She also points to the questioning nature of fandom, which again can seem at odds with so much of contemporary religion, although (again I think Caroline has it right) it doesn’t have to be that way, and really shouldn’t be. A big part of what draws me to reliion is the awareness that not all questions have answers that can be easily grasped. I believe there’s a reality greater than what my human mind is capable of wrapping itself around. That doesn’t mean I should stop asking questions; quite the contrary, it means that if my answers seem too simple, too pat, they probably are. It should encourage me to grow comfortable with not knowing, not in the sense that I should grow lazy and accept ignorance but in the sense that mysteries and unanswered questions should fill us with wonder rather than dread – we should really mourn a loss if all the questions worth asking were answered. And again, this is the same point so many of our fandoms drive us to. As one of my favorite Tolkien poems puts it:
Still around the corner there may wait
A new road or a secret gate,
And though we pass them by today,
Tomorrow we may come this way
And take the hidden paths that run,
Towards the Moon or to the Sun.
Apple, thorn and nut and sloe
Let them go! Let them go!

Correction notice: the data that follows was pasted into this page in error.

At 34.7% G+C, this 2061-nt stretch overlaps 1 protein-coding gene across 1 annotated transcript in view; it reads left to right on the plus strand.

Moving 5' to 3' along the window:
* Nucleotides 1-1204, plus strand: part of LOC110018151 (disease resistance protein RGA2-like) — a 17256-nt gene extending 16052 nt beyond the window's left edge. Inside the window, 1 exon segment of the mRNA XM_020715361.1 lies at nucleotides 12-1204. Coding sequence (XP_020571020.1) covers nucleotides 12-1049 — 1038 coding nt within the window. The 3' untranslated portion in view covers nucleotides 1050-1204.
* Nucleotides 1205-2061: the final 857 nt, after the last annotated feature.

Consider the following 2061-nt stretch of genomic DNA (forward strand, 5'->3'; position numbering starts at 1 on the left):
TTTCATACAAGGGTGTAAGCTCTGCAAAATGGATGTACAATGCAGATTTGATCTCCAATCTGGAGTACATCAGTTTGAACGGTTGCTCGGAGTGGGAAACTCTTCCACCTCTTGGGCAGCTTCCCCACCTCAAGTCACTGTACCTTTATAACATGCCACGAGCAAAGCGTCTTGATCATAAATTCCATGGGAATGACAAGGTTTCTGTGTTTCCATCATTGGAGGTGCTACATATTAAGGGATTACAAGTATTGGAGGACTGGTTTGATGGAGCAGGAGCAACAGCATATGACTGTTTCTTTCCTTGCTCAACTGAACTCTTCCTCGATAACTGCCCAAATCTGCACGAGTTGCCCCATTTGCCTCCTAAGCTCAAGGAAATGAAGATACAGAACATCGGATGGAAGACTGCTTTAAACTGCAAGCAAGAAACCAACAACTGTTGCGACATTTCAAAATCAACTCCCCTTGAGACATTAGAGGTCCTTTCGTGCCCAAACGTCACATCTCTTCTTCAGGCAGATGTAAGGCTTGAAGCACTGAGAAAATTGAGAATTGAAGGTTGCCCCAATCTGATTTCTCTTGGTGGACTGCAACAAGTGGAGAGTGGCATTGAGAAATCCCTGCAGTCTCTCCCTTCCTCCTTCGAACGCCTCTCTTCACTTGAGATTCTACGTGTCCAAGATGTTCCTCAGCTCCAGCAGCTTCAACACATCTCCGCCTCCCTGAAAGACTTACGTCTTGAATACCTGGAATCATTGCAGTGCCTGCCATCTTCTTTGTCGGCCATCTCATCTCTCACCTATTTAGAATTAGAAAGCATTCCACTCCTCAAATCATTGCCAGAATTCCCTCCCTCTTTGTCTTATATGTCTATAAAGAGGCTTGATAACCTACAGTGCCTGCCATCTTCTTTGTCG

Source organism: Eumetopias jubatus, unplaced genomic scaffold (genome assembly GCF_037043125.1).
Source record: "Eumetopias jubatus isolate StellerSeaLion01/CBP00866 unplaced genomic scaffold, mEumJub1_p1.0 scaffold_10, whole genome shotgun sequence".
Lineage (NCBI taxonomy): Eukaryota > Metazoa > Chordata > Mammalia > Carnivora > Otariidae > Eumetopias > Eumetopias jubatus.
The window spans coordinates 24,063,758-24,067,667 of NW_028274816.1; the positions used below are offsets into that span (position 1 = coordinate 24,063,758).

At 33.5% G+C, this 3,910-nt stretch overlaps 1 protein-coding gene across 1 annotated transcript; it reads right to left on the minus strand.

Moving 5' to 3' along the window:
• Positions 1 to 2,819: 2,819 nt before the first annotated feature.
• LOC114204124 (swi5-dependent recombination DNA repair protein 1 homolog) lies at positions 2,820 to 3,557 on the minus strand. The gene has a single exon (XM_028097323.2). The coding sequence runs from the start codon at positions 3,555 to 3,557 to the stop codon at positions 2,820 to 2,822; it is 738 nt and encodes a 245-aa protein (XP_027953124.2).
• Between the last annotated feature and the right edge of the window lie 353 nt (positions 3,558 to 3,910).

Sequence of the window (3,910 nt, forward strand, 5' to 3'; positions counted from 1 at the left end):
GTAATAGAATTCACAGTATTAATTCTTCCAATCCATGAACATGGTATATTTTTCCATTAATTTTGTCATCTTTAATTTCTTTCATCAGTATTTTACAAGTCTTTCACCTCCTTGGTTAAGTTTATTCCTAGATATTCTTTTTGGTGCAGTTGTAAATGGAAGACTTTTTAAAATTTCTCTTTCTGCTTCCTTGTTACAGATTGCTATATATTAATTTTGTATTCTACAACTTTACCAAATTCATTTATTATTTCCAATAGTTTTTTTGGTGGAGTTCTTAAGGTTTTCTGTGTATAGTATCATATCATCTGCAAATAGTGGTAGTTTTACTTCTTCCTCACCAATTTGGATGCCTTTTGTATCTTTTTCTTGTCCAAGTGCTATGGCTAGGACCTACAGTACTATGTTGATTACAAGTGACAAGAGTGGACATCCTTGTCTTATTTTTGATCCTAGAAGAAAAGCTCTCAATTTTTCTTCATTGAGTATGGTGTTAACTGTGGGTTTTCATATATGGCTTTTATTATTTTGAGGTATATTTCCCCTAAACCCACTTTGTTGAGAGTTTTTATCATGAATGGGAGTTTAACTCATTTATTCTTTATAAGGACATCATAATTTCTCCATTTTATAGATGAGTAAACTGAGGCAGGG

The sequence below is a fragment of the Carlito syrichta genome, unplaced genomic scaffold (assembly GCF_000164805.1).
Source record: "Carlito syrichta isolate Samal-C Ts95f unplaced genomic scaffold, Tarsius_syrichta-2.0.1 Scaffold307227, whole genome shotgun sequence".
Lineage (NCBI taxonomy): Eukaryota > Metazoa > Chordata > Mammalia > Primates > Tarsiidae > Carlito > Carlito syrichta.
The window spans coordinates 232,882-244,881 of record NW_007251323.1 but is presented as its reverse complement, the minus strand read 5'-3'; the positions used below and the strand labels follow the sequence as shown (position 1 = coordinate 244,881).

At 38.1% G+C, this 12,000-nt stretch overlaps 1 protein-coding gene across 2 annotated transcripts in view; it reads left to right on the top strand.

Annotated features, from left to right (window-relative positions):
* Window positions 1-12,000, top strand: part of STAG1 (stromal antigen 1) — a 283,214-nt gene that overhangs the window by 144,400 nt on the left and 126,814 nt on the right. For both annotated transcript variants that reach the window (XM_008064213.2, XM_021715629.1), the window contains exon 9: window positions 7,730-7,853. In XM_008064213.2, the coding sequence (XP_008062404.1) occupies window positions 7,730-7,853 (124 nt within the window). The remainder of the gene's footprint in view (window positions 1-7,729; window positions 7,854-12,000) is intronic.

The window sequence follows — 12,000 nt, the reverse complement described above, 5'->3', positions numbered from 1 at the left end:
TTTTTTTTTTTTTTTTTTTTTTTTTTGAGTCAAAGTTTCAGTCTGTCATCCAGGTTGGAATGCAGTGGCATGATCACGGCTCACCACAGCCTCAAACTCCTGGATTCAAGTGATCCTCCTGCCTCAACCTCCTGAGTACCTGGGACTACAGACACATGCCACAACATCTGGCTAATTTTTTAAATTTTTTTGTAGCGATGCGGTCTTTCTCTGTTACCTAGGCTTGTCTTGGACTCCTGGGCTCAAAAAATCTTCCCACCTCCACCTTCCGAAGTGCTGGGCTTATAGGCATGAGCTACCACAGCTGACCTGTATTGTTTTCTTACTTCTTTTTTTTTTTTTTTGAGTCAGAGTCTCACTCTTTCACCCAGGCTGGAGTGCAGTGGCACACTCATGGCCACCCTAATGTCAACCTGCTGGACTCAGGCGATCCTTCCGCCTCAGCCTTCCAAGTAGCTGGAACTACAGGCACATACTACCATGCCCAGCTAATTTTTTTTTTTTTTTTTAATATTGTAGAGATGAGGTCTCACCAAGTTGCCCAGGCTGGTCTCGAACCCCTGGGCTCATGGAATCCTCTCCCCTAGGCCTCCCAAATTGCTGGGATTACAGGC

Sand and stone and pool and dell,
Fare you well! Fare you well!
I think that my ideal kind of Christianity, the type of Christian I try very hard to be, embraces this hope for unexplored places and ideas. I think some Christians live out this ideal, to a degree at least. But I also realize there are a lot of people who claim the label Christian and don’t live out the ideal. People on the outside, heck even a lot of people n the inside of the church walls, could easily be forgiven for thinking that Christianity is about rattling off pat answers. Fandom most definitely isn’t, particularly sci fi and fantasy fandoms and double-particularly those of us who write fanfic, like ourselves. It’s a whole community built upon what-ifs, and when someone floats a bizarre possibility (what if Gandalf was really Dumbledore who had been kidnapped by Doctor Who, dragged back in time in a TARDIS, had that Men in Black doohicky wipe his memory, and landed outside Cirdan’s fortress with no real idea where he came from?) – my response isn’t that’s ridiciulous, it’s convince me. Preferably in fic form.
In my own case, I’ve always found my religion fit quite well in my chosen fandom. I’ve heard of other Christian fans who have had a harder go of it, particularly in fandoms like Hitchhikers, Star Trek, and comic book fandoms. Maybe it’s that Tolkien is notably Christian, and that at a time when a lot of evangelical Christianity was opposed to Harry Potter, Tolkien provided another big-name fantasy franchise that was more acceptable in the church. Again, the irony is not lost on me: Deathly Hallows is probably the most explicitly Christian novel written in my lifetime, whereas Tolkien famously denied Lord of the Rings was an allegory for any story, Christian or otherwise. Tolkien’s novels do have a God and archangels that are very much a reality, even though organized religion is usually absent or connected to the corruption of this reality. (I actually discussed some of those aspects of Tolkien’s writings in a fan-essay, Finding God(s) in Middle-earth.“)